This is the album that, despite the title, sees the combative and essential Alabama rock outfit who are more ‘punk’ than many of the modern bands who claim to be, hit full maturity. It is also an album that goes beyond any “protest” label and instead paints a picture of a fractured society from within, albeit one that offers no little optimism.
Where previous album “Dereconstructed” was a blistering, all-out attack, Youth Detention retains the power but offers more musical diversity. While Bains’ stream of consciousness and incisive social commentary lyrics are as sharp as ever, this is an album you could easily buy for the music alone. However, you will not want it for the music alone as Lee Bains has the gift of taking you inside Southern American society in a way few others can, with this superb collection of songs from the perspective of growing up in Birmingham Alabama.
With songs such as Breaking it Down, Sweet Disorder and Black and White Boys among the opening tracks, you are left in no doubt that this is as good a musical snapshot of an America we hear too little about as you could wish for. Whitewash is striking in as much as it less full frontal assault and more inclined towards an acoustic melody. However, the lyrical content ensures that it loses no impact for that. Later track, The Picture of a Man, is even more acoustically inclined and a perfect counter-point to the other heavier tracks.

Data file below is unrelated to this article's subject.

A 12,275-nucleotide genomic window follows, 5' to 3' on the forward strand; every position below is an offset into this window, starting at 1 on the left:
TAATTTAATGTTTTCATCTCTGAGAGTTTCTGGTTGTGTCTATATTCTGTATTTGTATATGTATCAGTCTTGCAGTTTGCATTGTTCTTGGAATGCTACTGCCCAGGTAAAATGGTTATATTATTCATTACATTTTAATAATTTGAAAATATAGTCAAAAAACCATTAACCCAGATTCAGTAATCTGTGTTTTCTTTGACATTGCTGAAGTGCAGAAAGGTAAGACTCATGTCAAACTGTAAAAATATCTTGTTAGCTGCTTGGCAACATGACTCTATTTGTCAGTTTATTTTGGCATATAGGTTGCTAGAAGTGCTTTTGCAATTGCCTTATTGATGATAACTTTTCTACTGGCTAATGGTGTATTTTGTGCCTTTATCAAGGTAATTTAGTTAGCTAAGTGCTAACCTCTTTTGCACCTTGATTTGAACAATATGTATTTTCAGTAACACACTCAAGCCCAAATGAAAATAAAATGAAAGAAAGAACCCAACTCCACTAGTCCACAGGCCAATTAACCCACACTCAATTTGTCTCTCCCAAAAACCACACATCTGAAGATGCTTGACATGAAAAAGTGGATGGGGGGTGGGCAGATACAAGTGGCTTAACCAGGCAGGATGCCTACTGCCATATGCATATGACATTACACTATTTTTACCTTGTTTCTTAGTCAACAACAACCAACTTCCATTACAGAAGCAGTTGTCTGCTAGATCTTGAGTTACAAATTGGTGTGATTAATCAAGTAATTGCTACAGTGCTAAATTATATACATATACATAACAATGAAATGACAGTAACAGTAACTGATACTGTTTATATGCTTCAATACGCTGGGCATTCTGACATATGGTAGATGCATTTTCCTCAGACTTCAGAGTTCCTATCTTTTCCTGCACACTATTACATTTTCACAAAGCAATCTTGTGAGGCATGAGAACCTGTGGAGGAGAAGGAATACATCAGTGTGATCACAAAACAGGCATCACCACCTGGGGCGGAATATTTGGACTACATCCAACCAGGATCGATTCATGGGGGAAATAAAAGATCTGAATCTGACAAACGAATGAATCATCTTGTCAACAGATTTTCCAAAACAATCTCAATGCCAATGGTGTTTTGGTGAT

I Can Change and Nail My Feet Down to the South Side of Town are irresistible sing-along anthems while Tongues of Fire is a coruscating assault on the senses. It’s possible to argue that if Lee Bains had emerged from London in 1977, he would have assumed legendary status, at least in the UK, such is the power and mosh-pit-primed appeal of his socio-political message. However, what we have is an uncompromising insight into the realities of life for young Southerners set to one of the best soundtracks you will hear all year. An outstanding album and a much-needed one at this time.